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         Representatives from several of the departments and agencies of the State of Hawaii and the United States appeared at the hearing on August 22,1998.  The position being taken by several of these speakers is nothing more than a furtherance of the original unlawful conquest.  The Department of the Interior’s representative took up about fifteen (15) minutes of time, and while speaking with all the sincerity that anyone could imagine, said absolutely nothing.  One of the Commission panel members stated that the Commission wanted some answers.  The Interior Department representative responded that he was not authorized to give any answers.  The expensive and senseless appearance of the Department of the Interior was nothing more than a paid vacation for the representative.  Other people who had come to make comments were cut short in their presentations while the Interior Department took up valuable time to sincerely say nothing at all.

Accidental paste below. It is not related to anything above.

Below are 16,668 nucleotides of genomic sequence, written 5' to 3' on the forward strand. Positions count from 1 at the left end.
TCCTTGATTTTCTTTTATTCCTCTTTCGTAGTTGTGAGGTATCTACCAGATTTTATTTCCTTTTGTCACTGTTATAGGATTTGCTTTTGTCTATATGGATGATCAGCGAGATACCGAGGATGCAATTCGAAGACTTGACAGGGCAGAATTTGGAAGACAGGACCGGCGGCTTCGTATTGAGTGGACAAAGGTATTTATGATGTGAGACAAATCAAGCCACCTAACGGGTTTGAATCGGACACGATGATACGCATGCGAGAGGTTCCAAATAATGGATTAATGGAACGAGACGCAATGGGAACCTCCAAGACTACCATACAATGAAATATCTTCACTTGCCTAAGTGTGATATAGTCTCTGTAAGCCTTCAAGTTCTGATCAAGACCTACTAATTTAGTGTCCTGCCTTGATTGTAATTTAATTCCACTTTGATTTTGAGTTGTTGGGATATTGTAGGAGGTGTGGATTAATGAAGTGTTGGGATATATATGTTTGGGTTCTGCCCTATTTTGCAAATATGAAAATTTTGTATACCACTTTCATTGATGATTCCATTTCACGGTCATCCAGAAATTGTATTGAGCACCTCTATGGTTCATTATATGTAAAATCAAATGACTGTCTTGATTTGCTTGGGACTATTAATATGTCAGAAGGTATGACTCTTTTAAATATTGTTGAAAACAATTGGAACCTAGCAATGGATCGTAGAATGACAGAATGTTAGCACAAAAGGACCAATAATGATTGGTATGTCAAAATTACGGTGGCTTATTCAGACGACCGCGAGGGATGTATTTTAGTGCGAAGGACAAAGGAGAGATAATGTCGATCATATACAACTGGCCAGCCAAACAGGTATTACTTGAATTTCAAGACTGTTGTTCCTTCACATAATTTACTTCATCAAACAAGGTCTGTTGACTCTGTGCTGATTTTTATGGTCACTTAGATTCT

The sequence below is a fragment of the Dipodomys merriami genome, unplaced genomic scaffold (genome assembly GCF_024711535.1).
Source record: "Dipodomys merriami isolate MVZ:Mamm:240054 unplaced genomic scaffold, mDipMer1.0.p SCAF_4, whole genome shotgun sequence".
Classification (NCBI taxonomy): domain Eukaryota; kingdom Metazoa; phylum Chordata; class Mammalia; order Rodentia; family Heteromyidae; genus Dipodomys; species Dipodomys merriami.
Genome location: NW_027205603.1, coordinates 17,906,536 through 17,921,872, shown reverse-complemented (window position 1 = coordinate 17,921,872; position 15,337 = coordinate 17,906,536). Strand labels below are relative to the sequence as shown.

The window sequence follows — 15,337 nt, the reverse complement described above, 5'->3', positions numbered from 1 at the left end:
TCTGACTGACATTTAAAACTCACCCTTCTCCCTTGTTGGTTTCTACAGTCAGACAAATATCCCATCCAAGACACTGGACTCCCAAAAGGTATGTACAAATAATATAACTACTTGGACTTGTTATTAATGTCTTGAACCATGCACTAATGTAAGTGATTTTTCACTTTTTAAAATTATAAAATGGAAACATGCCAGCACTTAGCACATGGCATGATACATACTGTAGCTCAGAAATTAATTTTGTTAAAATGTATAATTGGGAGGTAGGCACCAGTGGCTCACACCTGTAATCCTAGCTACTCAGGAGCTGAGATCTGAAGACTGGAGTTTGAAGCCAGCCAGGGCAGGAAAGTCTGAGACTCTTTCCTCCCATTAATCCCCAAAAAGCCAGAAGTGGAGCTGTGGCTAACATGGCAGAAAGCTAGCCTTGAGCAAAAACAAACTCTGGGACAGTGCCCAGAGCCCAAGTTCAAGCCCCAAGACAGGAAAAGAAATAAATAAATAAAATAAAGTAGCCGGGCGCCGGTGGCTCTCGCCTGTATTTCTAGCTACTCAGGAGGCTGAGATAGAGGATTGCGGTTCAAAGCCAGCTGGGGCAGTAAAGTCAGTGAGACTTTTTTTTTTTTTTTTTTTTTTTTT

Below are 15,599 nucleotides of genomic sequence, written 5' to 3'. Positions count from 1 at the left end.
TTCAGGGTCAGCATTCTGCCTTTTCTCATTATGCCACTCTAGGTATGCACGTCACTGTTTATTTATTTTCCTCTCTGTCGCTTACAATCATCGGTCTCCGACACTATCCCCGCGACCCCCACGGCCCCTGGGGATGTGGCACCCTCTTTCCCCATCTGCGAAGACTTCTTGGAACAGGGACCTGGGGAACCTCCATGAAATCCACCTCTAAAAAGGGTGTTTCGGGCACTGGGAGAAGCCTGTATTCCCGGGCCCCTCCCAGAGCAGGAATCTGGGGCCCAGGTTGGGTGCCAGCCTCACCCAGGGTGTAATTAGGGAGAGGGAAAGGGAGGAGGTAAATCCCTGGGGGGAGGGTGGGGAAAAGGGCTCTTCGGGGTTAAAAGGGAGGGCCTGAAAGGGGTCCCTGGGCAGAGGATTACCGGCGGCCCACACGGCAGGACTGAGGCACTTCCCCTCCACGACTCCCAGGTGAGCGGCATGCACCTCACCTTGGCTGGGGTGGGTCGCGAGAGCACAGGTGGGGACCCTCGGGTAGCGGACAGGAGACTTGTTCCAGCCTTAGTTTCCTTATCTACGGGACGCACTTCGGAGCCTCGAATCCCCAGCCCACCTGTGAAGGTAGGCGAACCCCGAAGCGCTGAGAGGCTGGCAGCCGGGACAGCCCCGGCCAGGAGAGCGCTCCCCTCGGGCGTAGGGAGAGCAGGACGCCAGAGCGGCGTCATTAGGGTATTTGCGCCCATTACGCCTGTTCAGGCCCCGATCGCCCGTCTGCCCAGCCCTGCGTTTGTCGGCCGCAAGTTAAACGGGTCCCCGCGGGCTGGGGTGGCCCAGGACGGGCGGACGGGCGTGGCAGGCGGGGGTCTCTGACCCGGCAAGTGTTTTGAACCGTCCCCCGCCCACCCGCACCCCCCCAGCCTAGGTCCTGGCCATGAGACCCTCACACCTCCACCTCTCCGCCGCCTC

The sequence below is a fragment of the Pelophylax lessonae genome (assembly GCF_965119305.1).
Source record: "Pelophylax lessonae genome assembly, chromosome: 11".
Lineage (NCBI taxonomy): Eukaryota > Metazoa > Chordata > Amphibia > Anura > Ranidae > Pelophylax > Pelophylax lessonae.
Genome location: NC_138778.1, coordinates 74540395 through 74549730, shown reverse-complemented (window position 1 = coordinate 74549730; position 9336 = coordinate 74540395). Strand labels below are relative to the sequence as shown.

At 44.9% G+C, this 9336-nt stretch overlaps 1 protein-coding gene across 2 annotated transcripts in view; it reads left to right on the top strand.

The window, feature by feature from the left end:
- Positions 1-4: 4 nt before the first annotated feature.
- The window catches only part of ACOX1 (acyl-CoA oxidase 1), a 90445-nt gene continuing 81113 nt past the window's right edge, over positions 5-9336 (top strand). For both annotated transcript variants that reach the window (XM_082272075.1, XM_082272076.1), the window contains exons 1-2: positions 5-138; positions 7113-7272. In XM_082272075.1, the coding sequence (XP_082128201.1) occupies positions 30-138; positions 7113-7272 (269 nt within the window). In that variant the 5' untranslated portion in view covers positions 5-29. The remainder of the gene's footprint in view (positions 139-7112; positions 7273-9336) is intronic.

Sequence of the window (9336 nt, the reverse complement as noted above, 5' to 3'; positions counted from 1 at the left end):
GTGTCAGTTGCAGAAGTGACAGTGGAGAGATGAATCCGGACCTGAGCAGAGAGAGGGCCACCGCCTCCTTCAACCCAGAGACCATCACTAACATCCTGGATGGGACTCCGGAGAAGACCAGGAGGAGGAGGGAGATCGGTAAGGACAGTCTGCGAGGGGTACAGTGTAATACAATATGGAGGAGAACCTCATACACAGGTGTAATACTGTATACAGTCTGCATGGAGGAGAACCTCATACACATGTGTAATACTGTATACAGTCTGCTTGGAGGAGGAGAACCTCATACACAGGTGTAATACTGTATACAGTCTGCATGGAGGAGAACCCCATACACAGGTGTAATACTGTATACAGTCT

The representatives of the Office of Hawaiian Affairs (OHA) stated that 30,000 Hawaiian people had died waiting for the acceptance of their application for a home in their native homeland.  Other comments were made regarding statistics that show that most of the people on the Hawaiian Islands that were considered as poverty stricken and destitute were of Hawaiian descent.
Comments were also made that a majority of the people incarcerated in the prisons were also of Hawaiian descent.

        Representatives of the Churches appeared and stated that their religious organizations’ efforts had contributed $3,000,000 ($3 million) toward reconciliation.  The distribution of the $3 million was, however, restricted to inter-congregational assistance and did not reach many of the affected Hawaiians.  It was also related that $1,000,000 went back to the Churches to administer the program.  The gesture is a beginning, however, the effort will not address or effect many of the problems that exist.